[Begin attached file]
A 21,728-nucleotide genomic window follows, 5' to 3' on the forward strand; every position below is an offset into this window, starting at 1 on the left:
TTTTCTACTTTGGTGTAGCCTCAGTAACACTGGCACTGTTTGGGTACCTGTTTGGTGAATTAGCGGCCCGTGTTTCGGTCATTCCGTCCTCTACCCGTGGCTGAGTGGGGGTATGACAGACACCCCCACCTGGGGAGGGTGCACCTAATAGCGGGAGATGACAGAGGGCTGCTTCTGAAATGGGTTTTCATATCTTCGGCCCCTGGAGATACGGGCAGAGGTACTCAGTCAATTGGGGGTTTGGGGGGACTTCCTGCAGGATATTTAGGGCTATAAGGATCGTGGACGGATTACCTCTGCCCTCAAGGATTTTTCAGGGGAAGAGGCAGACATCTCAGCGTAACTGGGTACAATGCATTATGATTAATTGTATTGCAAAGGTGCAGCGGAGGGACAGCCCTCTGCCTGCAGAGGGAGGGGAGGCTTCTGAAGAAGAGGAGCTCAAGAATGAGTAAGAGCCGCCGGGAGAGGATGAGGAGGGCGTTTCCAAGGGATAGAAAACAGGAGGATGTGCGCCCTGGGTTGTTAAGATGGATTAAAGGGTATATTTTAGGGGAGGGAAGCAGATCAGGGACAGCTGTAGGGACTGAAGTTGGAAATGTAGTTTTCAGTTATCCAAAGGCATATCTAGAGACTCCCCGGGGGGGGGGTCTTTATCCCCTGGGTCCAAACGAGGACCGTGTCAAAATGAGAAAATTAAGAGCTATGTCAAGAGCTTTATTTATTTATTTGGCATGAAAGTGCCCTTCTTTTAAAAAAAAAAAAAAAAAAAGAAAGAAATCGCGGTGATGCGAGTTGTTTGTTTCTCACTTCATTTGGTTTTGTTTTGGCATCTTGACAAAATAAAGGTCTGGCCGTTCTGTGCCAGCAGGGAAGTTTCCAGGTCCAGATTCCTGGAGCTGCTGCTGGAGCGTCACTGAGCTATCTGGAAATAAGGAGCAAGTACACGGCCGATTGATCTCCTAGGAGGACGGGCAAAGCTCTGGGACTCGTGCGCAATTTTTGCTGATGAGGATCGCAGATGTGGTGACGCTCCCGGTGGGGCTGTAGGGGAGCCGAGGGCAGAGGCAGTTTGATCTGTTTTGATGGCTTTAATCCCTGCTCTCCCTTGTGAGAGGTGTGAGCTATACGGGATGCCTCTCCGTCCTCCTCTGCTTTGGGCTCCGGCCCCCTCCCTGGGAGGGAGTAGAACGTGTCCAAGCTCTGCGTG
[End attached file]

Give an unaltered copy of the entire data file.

A 21,728-nucleotide genomic window follows, 5' to 3' on the forward strand; every position below is an offset into this window, starting at 1 on the left:
TTTTCTACTTTGGTGTAGCCTCAGTAACACTGGCACTGTTTGGGTACCTGTTTGGTGAATTAGCGGCCCGTGTTTCGGTCATTCCGTCCTCTACCCGTGGCTGAGTGGGGGTATGACAGACACCCCCACCTGGGGAGGGTGCACCTAATAGCGGGAGATGACAGAGGGCTGCTTCTGAAATGGGTTTTCATATCTTCGGCCCCTGGAGATACGGGCAGAGGTACTCAGTCAATTGGGGGTTTGGGGGGACTTCCTGCAGGATATTTAGGGCTATAAGGATCGTGGACGGATTACCTCTGCCCTCAAGGATTTTTCAGGGGAAGAGGCAGACATCTCAGCGTAACTGGGTACAATGCATTATGATTAATTGTATTGCAAAGGTGCAGCGGAGGGACAGCCCTCTGCCTGCAGAGGGAGGGGAGGCTTCTGAAGAAGAGGAGCTCAAGAATGAGTAAGAGCCGCCGGGAGAGGATGAGGAGGGCGTTTCCAAGGGATAGAAAACAGGAGGATGTGCGCCCTGGGTTGTTAAGATGGATTAAAGGGTATATTTTAGGGGAGGGAAGCAGATCAGGGACAGCTGTAGGGACTGAAGTTGGAAATGTAGTTTTCAGTTATCCAAAGGCATATCTAGAGACTCCCCGGGGGGGGGGTCTTTATCCCCTGGGTCCAAACGAGGACCGTGTCAAAATGAGAAAATTAAGAGCTATGTCAAGAGCTTTATTTATTTATTTGGCATGAAAGTGCCCTTCTTTTAAAAAAAAAAAAAAAAAAAGAAAGAAATCGCGGTGATGCGAGTTGTTTGTTTCTCACTTCATTTGGTTTTGTTTTGGCATCTTGACAAAATAAAGGTCTGGCCGTTCTGTGCCAGCAGGGAAGTTTCCAGGTCCAGATTCCTGGAGCTGCTGCTGGAGCGTCACTGAGCTATCTGGAAATAAGGAGCAAGTACACGGCCGATTGATCTCCTAGGAGGACGGGCAAAGCTCTGGGACTCGTGCGCAATTTTTGCTGATGAGGATCGCAGATGTGGTGACGCTCCCGGTGGGGCTGTAGGGGAGCCGAGGGCAGAGGCAGTTTGATCTGTTTTGATGGCTTTAATCCCTGCTCTCCCTTGTGAGAGGTGTGAGCTATACGGGATGCCTCTCCGTCCTCCTCTGCTTTGGGCTCCGGCCCCCTCCCTGGGAGGGAGTAGAACGTGTCCAAGCTCTGCGTG